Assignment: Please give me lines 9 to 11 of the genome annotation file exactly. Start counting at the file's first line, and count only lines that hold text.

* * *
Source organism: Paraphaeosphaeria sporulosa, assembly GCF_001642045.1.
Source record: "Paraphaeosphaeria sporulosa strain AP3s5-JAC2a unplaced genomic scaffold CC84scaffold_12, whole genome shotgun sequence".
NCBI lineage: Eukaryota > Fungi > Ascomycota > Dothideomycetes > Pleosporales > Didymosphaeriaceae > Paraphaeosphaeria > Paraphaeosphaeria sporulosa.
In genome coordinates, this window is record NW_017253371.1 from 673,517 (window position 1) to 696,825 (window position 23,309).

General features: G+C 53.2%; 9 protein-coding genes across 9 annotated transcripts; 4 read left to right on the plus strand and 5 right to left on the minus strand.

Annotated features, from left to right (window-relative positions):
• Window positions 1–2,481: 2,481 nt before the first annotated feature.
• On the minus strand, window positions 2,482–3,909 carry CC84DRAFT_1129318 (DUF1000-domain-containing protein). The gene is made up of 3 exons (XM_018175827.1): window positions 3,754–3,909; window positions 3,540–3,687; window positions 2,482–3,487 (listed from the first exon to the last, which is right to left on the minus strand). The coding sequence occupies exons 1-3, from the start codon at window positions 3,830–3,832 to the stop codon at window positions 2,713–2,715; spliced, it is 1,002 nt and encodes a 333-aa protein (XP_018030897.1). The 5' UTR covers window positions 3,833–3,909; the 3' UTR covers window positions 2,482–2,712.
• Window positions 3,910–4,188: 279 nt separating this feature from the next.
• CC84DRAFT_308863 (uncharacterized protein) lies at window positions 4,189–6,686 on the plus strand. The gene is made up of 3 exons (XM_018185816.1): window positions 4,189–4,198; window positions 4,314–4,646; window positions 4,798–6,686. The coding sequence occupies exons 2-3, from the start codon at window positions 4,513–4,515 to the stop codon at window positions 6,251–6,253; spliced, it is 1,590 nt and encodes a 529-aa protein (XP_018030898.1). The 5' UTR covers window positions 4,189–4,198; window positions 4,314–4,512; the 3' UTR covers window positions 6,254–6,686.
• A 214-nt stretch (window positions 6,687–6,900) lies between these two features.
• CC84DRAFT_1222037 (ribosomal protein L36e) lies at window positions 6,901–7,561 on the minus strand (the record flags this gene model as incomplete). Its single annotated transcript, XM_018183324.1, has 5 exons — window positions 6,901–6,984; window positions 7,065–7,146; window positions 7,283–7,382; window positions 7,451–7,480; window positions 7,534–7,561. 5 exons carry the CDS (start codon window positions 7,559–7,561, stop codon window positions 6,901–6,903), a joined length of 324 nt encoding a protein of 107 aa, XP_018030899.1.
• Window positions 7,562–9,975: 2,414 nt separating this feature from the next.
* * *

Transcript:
• Window positions 3,910–4,188: 279 nt separating this feature from the next.
• CC84DRAFT_308863 (uncharacterized protein) lies at window positions 4,189–6,686 on the plus strand. The gene is made up of 3 exons (XM_018185816.1): window positions 4,189–4,198; window positions 4,314–4,646; window positions 4,798–6,686. The coding sequence occupies exons 2-3, from the start codon at window positions 4,513–4,515 to the stop codon at window positions 6,251–6,253; spliced, it is 1,590 nt and encodes a 529-aa protein (XP_018030898.1). The 5' UTR covers window positions 4,189–4,198; window positions 4,314–4,512; the 3' UTR covers window positions 6,254–6,686.
• A 214-nt stretch (window positions 6,687–6,900) lies between these two features.